Shock and Vibration

Volume 2017, Article ID 8204867, 16 pages

https://doi.org/10.1155/2017/8204867

## An Improved Multiobjective Particle Swarm Optimization Algorithm Using Minimum Distance of Point to Line

^{1}Department of Vehicle Engineering, Taiyuan University of Technology, Shanxi, China^{2}Department of Mechanical Engineering, Taiyuan University of Science Technology, Shanxi, China^{3}Centre for Efficiency and Performance Engineering, University of Huddersfield, Queensgate, Huddersfield HD1 3DH, UK

Correspondence should be addressed to Tie Wang; moc.361@75eitgnaw

Received 12 February 2017; Revised 9 May 2017; Accepted 15 May 2017; Published 25 September 2017

Academic Editor: Toshiaki Natsuki

Copyright © 2017 Zhengwu Fan et al. This is an open access article distributed under the Creative Commons Attribution License, which permits unrestricted use, distribution, and reproduction in any medium, provided the original work is properly cited.

#### Abstract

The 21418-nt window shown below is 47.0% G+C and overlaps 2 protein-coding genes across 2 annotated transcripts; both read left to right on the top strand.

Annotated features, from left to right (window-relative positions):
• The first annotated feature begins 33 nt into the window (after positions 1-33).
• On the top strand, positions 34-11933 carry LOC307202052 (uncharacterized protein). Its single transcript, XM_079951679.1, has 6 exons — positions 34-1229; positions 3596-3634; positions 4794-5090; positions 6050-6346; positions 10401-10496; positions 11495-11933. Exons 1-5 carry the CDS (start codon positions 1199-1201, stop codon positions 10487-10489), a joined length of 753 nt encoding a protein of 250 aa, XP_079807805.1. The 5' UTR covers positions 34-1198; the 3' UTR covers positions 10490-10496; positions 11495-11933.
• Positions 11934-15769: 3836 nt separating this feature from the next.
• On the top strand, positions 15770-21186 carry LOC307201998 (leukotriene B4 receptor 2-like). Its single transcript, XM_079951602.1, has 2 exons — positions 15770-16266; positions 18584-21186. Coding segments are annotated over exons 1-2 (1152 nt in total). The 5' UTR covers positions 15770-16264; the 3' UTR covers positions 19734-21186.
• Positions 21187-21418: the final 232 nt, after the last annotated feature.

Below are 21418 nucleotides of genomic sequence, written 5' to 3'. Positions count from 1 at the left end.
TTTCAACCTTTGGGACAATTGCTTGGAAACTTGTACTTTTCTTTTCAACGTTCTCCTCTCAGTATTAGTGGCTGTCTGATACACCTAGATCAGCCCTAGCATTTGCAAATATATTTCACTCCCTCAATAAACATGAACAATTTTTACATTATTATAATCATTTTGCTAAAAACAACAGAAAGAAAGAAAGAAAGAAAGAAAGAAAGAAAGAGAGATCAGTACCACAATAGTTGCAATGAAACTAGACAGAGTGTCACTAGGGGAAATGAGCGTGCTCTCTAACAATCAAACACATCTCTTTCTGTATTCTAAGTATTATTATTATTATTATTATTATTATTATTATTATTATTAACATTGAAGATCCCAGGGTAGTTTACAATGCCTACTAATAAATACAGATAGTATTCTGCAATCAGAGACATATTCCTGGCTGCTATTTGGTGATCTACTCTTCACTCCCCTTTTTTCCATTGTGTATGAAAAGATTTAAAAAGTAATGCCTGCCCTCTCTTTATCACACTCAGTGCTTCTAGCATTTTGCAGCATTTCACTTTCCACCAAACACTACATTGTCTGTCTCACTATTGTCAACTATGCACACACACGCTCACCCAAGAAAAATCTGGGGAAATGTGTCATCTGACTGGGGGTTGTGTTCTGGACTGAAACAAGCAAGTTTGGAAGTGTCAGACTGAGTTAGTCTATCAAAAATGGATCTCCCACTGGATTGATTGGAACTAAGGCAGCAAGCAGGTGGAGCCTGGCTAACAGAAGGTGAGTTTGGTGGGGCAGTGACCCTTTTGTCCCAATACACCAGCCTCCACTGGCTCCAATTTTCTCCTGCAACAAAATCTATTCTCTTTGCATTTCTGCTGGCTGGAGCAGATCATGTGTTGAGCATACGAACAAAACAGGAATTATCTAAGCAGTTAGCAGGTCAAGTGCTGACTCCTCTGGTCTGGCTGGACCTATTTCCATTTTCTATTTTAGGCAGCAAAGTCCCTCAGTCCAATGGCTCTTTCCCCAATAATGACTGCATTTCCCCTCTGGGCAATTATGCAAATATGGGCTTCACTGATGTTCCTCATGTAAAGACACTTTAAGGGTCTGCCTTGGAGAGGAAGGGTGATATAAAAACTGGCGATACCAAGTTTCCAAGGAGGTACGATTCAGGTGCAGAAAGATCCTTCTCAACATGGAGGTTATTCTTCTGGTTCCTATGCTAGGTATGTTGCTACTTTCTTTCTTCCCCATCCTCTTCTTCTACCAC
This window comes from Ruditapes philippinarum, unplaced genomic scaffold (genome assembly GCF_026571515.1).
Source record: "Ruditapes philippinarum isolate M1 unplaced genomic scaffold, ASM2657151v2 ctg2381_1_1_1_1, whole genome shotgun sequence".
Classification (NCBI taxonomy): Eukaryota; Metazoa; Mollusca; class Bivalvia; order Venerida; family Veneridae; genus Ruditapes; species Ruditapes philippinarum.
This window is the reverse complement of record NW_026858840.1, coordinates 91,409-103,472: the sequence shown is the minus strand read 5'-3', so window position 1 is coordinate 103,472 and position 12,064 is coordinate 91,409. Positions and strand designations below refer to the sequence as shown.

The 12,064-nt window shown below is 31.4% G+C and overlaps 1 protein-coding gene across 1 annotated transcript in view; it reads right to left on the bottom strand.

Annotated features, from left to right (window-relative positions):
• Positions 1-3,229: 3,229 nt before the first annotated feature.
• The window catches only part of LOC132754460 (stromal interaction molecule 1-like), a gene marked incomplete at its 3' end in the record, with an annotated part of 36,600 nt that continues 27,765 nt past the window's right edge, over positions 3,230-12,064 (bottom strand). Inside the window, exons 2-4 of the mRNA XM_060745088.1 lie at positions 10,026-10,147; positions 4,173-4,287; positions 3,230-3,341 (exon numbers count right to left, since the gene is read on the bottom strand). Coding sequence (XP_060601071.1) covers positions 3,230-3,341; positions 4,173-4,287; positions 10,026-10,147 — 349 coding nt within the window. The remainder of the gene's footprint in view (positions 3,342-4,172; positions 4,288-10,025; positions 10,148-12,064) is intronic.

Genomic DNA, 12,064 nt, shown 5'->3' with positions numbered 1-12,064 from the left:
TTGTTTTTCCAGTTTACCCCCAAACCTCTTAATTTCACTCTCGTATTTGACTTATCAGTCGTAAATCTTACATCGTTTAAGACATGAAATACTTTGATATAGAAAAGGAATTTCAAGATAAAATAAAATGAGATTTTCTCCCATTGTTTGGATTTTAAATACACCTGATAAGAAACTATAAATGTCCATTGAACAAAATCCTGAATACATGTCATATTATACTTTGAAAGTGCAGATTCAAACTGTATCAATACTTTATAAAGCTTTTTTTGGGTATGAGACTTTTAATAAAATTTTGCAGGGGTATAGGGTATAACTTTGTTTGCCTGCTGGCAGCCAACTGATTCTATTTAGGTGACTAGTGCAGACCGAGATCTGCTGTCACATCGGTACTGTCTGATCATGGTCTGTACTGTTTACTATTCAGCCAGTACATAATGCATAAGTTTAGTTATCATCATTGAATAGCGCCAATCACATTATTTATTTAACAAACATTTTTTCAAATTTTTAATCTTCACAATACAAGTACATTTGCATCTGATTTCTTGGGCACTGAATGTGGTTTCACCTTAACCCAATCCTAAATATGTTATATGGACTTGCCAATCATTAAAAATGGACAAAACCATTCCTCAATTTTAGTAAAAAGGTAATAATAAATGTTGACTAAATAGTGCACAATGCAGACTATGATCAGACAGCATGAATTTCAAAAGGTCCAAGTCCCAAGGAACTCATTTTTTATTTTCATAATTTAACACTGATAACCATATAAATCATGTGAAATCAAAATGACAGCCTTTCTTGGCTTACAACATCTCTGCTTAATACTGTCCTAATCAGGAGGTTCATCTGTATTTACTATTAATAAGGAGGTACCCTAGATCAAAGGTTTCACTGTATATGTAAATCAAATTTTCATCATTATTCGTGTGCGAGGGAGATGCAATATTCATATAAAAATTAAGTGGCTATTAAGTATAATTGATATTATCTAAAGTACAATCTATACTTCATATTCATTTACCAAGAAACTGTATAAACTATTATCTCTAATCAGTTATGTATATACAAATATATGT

In a multiobjective particle swarm optimization algorithm, selection of the global best particle for each particle of the population from a set of Pareto optimal solutions has a significant impact on the convergence and diversity of solutions, especially when optimizing problems with a large number of objectives. In this paper, a new method is introduced for selecting the global best particle, which is minimum distance of point to line multiobjective particle swarm optimization (MDPL-MOPSO). Using the basic concept of minimum distance of point to line and objective, the global best particle among archive members can be selected. Different test functions were used to test and compare MDPL-MOPSO with CD-MOPSO. The result shows that the convergence and diversity of MDPL-MOPSO are relatively better than CD-MOPSO. Finally, the proposed multiobjective particle swarm optimization algorithm is used for the Pareto optimal design of a five-degree-of-freedom vehicle vibration model, which resulted in numerous effective trade-offs among conflicting objectives, including seat acceleration, front tire velocity, rear tire velocity, relative displacement between sprung mass and front tire, and relative displacement between sprung mass and rear tire. The superiority of this work is demonstrated by comparing the obtained results with the literature.